Special youngsters buoyed by gift of giving

PUBLISHED : Monday, 29 May, 2006, 12:00am
UPDATED : Monday, 29 May, 2006, 12:00am

Last Christmas, the annual RTHK/South China Morning Post fund-raiser earned $12 million, helping 12 charities realise projects to enhance the lives of both children and adults. As the public, businesses and schools were so generous, we raised more than expected, enabling the charities to expand their projects. Over the next six months we revisit some to provide accountability to our readers and check in again with those you helped so much.

Samuel Wong bobs happily in his inflatable ring as the instructor tells him to stretch his arms above his head. The eight-year-old then moves his legs around while pressing down on a float in the hydro-pool at a rehabilitation centre in Kwun Tong.

It is all a bit of a fun for these children, and something they look forward to every two weeks on a Saturday afternoon. But its aim is serious - to strengthen their muscles, as all these children have some form of rheumatism.

The Hong Kong Paediatric Rheumatism Association, one of the 12 beneficiaries of last year's Operation Santa Claus, is using the money raised during the campaign to pay for courses of 10 sessions for these youngsters, plus creating a website and two DVDs to instruct parents on symptoms to look for in their children.

Samuel's father, Stephen Wong Jor-yang, one of the directors of the association, said parents accompanied the children to their hydro-classes and would soon know the results on the children's conditions.

'All the children are improving,' he said. 'But we'll be able to find out by how much.'

There's very little information available on this disease, particularly in Chinese, but the association is changing all that. It hopes that through wider education, parents will be able to quickly recognise signs of rheumatism in their children. The illness is incredibly destructive to bone structure, and early diagnosis ensures a distinctly rosier future for children.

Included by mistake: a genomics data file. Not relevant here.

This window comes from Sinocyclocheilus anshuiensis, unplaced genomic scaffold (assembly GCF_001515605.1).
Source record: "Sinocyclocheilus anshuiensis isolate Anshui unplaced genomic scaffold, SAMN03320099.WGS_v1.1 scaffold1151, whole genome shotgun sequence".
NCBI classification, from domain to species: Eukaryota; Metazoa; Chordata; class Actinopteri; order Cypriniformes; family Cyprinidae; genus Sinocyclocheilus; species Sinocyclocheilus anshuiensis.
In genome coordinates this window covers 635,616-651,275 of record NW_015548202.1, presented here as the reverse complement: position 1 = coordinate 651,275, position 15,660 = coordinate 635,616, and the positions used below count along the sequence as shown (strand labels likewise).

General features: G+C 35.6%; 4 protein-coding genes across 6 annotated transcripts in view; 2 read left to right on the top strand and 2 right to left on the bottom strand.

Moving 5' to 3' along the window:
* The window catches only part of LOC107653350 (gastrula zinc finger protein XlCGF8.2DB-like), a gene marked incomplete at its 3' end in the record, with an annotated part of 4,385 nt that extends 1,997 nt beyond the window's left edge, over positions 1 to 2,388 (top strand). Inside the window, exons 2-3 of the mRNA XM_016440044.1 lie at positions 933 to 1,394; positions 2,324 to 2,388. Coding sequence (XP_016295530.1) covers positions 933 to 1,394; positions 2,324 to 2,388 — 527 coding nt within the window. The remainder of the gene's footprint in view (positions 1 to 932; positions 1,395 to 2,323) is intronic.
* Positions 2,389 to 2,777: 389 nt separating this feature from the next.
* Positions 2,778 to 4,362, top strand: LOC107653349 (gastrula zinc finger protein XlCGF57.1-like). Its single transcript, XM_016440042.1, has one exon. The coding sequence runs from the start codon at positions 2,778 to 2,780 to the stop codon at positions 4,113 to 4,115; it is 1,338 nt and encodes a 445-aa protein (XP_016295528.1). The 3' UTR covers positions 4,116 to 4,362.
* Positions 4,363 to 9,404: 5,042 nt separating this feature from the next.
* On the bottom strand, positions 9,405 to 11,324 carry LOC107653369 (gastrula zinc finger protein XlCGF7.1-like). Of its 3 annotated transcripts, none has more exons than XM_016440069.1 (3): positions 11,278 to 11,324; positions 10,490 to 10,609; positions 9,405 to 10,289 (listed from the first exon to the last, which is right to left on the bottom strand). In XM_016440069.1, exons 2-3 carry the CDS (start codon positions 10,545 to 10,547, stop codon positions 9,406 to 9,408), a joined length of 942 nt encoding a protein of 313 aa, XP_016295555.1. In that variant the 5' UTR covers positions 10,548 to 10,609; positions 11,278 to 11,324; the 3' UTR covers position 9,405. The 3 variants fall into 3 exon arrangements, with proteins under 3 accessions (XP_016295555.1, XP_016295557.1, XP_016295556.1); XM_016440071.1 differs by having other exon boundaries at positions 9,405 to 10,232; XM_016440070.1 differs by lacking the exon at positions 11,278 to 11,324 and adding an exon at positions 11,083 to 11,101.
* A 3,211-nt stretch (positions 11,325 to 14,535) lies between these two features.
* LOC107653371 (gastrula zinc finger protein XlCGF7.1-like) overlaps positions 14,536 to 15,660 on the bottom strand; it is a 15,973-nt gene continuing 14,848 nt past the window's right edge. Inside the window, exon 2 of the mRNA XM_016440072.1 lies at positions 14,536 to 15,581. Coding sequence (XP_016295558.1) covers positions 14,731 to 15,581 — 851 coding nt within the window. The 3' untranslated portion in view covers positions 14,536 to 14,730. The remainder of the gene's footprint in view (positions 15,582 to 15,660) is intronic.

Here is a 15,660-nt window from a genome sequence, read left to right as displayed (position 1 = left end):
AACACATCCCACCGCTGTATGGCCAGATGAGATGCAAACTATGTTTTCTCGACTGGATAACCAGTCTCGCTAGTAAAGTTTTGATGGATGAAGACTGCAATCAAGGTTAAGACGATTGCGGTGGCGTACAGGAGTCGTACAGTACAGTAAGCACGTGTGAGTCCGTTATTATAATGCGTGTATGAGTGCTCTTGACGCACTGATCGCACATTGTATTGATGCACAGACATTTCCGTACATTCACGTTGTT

The money will be also be used to send out a newsletter to members of the association twice a year.

'We're also hiring a part-time person to set up the second funding project.'group vice-chairwoman Irene Lam said.

Through the hydrotherapy sessions, the association hopes to help 120 children over the next two years.

The website is already running. 'Our main goal is to alert the Chinese community and give them a lot of information. As with all these difficult medical terms, they really might not know what's wrong with their children,' Ms Lam said.

A goal further down the line is to have the website also written in simplified Chinese so it is fully accessible to mainlanders, as there is little information on rheumatism available for Chinese readers.

The therapy sessions are filled with laughter as children throw an inflatable ball around. 'You have to turn it into a game for them,' Mr Wong said.

'Hydro-pools are set at a higher temperature than ordinary swimming pools. This temperature suits the body better and makes it relax. Otherwise, the children's bodies would be tense and they wouldn't be able to do the exercises so well.'

Through Operation Santa Claus, the association is also producing two DVDs on two forms of child rheumatism to better educate parents.

'When they first come along to the pool, some of the children cry,' said one of the therapists.

'We get the parents to accompany them into the pool and get them accustomed to the varying depths. They have a lot of fun once they get used to it.'